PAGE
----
“My children became very happy and always wanted to go out to play and show their friends new clothes.” Lister says with a big smile and pride.
Consequently, violence subsided in her marriage as they could now support each with her husband in providing for the family. Their family is now thriving!
Beatrice Nyambura, 32
Resident in Bondeni and member of the local SILC group. She finished grade 8 in 2007, had her first child in 2009 (age 18) and got married in 2011. Married with 3 children: Boy (14), Girl (11), Girl (4).
Before joining SILC
“I didn’t have a job and wasn’t making any money – and I was taking drugs. I was chewing khat.
I was constantly getting into conflicts with my neighbours and people around me. I had nothing to do, I was idle, and I participated in spreading hearsay and gossip in the neighbourhood. I didn’t have much of a meaningful life of my own, so I was very busy getting involved in other people’s lives.”
“When my husband gave me money for the household – for food – I would spend around 1/3 of it on Khat. And it wasn’t a lot of money in the first place – my husband is a casual labourer. Sometimes he didn’t even earn enough to bring money home. Consequently, I started selling sex – it was the only way I could fund my drug abuse and feed the family.”
After joining SILC.
“Since I became part of this program (SILC) I have become much more patient with my husband – and I can make a regular contribution financially at home. There’s peace at home – my husband doesn’t hit me anymore and the children are happier and not stressed because of fighting and lack of food. When my husband can’t find work, I can provide for the family.”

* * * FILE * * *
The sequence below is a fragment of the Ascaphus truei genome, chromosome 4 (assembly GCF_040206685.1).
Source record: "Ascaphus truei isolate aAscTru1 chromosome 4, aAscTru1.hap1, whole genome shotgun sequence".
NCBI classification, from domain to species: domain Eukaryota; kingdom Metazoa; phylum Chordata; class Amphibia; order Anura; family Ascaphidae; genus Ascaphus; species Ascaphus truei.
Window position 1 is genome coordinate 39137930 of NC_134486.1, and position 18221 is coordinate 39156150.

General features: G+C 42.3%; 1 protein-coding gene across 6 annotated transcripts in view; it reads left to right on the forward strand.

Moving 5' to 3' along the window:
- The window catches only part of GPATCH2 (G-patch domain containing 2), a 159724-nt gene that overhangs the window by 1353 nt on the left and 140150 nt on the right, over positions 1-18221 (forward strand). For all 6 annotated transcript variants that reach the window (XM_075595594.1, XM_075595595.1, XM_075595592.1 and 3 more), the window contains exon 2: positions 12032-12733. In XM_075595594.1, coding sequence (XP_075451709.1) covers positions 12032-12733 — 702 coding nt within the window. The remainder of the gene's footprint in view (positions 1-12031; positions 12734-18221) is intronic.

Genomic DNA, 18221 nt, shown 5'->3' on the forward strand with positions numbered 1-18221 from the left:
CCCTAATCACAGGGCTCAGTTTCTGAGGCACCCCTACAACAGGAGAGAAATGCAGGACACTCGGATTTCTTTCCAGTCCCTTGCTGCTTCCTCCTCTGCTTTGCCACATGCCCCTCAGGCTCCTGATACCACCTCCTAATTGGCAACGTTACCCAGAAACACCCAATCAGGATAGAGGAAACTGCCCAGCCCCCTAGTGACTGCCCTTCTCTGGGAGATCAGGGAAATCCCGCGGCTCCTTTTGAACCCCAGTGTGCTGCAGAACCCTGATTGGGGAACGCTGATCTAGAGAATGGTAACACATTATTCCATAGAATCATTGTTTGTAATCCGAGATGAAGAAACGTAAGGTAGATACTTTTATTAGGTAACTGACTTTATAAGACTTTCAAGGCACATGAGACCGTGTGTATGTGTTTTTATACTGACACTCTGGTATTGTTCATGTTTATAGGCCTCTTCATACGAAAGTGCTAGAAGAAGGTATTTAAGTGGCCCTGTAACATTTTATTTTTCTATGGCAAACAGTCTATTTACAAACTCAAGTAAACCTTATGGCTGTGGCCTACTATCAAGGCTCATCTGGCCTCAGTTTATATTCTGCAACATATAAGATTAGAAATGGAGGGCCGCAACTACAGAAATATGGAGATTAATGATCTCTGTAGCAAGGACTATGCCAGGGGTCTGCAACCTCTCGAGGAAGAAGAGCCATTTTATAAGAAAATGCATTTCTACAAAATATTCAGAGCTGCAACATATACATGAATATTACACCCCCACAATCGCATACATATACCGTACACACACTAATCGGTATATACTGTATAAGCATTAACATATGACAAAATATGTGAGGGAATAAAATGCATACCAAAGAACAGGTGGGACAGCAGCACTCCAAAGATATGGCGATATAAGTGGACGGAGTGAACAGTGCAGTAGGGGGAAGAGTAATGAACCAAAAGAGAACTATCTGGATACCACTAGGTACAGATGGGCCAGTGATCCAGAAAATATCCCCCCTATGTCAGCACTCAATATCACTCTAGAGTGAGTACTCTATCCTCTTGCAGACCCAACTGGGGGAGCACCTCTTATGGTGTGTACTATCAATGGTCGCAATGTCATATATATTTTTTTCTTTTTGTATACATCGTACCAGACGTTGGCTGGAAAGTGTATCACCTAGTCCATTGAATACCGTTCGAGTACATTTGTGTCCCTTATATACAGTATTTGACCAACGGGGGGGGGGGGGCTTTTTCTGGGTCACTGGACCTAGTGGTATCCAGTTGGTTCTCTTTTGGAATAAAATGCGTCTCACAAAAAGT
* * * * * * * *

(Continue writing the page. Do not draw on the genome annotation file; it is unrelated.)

“I am now paying school fees for my oldest son who is 14 and I can buy all the children new clothes so they can dress nicely.”
“For me joining SILC with the support of WEL and DCA, means that I am no longer using drugs, my husband is happy and is supporting my journey – and he doesn’t hit me anymore. They children are happier too.”
“Several of my old friends – who had similar problems – are now also part of the SILC group. And it has changed all of our lives. Other friends are still using drugs and can’t break out of it. Changing things are not easy – it is a personal decision, and it has to come from the heart.”
Linet Moraa, 28
Resident in Bondeni and member of the Affordable Women SILC group. Married with 3 children boy (12), boy (6), girl (3).
Before joining SILC
Linet’s case is different. Even though she has seen violence in her marriage almost at the onset, the situation exacerbated when she gave birth to her second born, a boy suffering from autism – a neurologic disorder. The ridicule from friends and relatives – particularly from the husband side – soon brought too much stress and misery to her marriage. The husband could often project his frustrations to her – constantly beating her.
“My husband has been violent from the beginning, but it got worse when my second born came. The cost of maintaining a special needs child worsened our already bad economic situation.”
Linet will always stay at home to take care of her son and could not go out to look for any job. The husband resorted to doing illegal activities to fend for her family. This brought more misery and the beatings continued. Linet was psychologically tortured and felt depressed.
After joining SILC
When she joined SILC, she started savings as low as 30 shillings a week, which enabled her to borrow loans to buy foodstuff, clothing, diapers, pay for school fees and pay for therapy service and clinic for her little boy. WEL with the support from DanChurchAid continued to empower the women group for instance in July 2022, each group member was given a shopping voucher to buy foodstuff.